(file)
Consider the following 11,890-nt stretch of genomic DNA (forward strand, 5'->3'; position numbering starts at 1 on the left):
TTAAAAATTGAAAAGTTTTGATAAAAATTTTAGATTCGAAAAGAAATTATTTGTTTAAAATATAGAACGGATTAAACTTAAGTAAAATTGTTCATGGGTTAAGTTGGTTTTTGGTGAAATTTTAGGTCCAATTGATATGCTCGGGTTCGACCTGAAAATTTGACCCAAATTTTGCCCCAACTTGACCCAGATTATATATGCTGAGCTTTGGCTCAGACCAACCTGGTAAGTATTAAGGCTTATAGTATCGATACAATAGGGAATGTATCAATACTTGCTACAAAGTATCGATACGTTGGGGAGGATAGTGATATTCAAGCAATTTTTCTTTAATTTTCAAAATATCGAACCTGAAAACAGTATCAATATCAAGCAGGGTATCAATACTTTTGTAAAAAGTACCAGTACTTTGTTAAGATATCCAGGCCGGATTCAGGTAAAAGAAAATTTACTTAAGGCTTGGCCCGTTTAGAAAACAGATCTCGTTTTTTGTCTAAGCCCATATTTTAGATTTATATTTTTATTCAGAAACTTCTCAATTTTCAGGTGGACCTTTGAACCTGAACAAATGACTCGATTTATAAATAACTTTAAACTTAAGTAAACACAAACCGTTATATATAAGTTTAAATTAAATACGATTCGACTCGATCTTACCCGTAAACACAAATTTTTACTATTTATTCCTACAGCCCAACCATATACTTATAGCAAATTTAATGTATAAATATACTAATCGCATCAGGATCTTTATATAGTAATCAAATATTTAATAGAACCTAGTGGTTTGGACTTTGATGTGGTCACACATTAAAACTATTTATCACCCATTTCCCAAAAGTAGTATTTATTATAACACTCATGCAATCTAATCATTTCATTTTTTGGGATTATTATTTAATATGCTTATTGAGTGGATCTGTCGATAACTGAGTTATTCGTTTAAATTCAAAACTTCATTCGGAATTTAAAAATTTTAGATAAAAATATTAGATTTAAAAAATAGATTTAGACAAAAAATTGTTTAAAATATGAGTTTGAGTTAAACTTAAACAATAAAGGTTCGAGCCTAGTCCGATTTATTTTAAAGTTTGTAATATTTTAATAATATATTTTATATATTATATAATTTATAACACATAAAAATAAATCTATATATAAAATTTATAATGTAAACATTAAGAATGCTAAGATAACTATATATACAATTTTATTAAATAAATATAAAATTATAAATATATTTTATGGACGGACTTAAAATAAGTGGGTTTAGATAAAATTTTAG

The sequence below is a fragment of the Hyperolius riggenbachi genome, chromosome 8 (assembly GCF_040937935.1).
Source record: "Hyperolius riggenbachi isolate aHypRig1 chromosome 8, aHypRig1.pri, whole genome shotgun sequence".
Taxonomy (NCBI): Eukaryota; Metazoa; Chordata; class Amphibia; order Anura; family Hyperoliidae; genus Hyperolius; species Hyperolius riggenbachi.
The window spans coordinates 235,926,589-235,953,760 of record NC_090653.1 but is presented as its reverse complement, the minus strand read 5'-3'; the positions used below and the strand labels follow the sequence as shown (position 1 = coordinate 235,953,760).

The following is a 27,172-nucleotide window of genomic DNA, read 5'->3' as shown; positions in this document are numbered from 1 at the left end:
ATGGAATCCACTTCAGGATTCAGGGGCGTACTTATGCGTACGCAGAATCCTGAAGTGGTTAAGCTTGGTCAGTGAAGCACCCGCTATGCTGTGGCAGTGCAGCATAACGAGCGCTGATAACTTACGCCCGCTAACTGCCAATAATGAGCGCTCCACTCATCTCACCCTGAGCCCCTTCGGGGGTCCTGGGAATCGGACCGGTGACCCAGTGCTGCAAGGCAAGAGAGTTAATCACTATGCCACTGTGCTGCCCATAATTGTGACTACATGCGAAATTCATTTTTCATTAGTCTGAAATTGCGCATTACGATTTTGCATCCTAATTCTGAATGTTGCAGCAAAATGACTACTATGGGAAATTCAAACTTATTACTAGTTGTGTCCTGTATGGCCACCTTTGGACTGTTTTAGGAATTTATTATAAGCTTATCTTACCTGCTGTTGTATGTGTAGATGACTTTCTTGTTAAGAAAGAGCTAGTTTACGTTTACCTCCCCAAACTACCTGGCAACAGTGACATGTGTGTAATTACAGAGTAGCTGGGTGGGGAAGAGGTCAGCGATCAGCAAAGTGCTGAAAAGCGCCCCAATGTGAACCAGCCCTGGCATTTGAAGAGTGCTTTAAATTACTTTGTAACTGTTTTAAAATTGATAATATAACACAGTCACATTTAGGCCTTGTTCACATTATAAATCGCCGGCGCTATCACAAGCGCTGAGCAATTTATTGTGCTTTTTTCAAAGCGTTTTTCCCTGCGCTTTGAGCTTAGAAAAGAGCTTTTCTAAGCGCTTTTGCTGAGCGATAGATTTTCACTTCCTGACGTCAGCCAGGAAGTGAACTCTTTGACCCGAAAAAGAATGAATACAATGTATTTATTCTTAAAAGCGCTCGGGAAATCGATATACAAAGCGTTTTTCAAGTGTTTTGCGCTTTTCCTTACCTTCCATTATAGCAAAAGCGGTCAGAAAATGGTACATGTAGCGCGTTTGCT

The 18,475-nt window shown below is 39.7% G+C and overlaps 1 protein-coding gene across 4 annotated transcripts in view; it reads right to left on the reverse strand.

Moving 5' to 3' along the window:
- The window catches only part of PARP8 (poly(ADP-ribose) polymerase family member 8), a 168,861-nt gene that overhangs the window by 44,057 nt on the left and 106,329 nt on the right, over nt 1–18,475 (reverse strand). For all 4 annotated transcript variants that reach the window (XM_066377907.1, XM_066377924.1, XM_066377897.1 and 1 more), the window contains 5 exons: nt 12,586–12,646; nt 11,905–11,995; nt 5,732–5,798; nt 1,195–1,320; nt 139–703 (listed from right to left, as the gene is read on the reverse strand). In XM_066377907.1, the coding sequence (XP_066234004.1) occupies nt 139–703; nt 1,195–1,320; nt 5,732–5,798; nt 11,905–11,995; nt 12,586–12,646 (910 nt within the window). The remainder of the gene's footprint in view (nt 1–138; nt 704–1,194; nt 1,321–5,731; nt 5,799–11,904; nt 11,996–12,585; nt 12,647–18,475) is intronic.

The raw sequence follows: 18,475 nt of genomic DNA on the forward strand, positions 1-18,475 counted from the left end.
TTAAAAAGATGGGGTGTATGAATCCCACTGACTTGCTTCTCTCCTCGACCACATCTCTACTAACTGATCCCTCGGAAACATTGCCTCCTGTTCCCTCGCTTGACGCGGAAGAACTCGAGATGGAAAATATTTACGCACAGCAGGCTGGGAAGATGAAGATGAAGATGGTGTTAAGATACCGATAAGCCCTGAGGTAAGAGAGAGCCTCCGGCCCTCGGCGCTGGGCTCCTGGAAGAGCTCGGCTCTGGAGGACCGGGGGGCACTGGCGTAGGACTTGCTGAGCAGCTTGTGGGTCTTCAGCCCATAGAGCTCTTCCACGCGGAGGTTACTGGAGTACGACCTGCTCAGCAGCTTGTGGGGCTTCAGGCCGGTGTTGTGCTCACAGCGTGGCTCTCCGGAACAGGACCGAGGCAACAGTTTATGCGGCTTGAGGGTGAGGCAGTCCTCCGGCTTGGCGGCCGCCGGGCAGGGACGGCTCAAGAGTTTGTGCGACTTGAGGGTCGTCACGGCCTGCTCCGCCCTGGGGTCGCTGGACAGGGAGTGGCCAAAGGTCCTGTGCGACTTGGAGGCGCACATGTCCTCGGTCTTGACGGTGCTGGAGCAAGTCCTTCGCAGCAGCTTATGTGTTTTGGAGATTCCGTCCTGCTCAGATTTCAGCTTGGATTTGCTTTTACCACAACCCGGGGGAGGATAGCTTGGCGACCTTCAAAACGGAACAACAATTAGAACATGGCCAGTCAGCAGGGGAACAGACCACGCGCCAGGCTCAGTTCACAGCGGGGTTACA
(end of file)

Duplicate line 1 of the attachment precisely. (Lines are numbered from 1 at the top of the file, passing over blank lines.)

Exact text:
Consider the following 11,890-nt stretch of genomic DNA (forward strand, 5'->3'; position numbering starts at 1 on the left):